Friday, July 11, 2014 Tammuz 13, 5774
The silence in German homes poisoned the atmosphere, within and without
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Earlier this year, the Israeli novelist Aharon Appelfeld published a memoir, titled The Story of a Life, about his childhood spent on the run from the Nazis, and I praised it as an extraordinary document. Only in the last section of the work, where Appelfeld described his adjustment to living in Israel, did the intensity lessen; for the rest of...
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Michael Grana says he knew from the age of 10. That was back in 1963. "I was infatuated with Barbra Streisand," he explains. "I bought black liquid eyeliner and would lock myself in the bathroom and practice drawing her Nefertiti-like eye extensions. One day the maid knocked. 'Open up. I need the Comet,' she said. 'Give me a minute," I...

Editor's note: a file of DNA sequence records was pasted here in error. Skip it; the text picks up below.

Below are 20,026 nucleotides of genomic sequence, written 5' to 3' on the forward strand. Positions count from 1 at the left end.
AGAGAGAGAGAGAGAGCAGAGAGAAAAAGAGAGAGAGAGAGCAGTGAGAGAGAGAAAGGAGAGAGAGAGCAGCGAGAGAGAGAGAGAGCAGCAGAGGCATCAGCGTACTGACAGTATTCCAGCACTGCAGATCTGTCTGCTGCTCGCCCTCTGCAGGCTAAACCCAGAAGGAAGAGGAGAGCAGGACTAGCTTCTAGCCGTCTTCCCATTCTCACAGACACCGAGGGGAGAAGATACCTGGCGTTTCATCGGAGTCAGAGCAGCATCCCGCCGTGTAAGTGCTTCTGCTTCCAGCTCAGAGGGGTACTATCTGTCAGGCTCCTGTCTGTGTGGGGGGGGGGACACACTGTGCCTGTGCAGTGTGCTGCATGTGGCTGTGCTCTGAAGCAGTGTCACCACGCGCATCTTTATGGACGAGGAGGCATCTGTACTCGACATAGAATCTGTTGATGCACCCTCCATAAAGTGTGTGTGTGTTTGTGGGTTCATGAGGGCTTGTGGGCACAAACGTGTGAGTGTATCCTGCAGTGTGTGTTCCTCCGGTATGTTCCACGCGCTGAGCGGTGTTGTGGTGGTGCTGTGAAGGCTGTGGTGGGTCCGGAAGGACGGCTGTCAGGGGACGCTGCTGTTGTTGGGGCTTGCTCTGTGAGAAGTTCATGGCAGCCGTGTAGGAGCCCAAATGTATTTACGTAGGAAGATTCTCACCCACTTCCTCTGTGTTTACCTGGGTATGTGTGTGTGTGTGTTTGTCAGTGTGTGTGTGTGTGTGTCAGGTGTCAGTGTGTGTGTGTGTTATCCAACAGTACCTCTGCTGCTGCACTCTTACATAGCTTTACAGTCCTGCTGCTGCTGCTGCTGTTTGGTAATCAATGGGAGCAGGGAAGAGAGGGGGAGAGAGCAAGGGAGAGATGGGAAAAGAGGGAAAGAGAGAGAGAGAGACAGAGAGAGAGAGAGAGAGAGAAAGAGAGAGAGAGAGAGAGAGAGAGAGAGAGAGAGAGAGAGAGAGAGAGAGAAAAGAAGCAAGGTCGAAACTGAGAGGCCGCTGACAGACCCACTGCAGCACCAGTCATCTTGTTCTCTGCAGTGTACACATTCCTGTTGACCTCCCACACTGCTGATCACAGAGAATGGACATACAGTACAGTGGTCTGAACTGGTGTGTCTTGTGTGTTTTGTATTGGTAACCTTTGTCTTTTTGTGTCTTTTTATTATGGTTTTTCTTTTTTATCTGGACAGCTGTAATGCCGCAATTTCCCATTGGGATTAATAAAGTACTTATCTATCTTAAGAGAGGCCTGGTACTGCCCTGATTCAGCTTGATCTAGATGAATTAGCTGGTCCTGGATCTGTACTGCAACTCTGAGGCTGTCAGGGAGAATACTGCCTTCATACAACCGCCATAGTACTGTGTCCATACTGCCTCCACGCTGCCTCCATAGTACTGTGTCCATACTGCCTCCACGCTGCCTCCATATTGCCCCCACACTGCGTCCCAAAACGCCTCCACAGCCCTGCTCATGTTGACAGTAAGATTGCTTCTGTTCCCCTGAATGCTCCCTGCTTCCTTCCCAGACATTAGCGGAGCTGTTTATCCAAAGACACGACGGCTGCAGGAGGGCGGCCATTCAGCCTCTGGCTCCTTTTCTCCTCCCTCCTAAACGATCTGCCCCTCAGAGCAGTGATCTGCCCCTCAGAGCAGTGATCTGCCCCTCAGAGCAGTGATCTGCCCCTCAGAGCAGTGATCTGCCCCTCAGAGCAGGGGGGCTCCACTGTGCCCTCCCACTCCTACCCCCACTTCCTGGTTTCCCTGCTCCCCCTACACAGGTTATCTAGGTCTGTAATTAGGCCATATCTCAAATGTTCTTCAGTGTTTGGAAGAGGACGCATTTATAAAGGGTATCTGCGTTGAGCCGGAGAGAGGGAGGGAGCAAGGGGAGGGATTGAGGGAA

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When readers become deeply attached to a popular or classic novel, they're often not happy with what's done to it when it's adapted to film. The more beloved the work, in fact, the more extreme the reaction. But I just discovered that the reverse is sometimes true. When you're not so impressed with a piece of fiction, it can, at...
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"New York had all the iridescence of the beginning of the world," wrote novelist and short story writer F. Scott Fitzgerald in 1932 of the city that would forever be the embodiment of his dreams. David Stravitz, the author and compiler of the clear, crisp photography that fills New York, Empire City, 1920-1945, recently published by Abrams, uses the Fitzgerald...
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These days, Michael Eisner sounds exactly like a member of my family. Let me explain. A few weeks ago, I noted that I was not a great fan of sleepover camps, but that my opinion was anomalous - and I needed to look no farther than my wife and three children (and lots of other relatives) to prove my point,...
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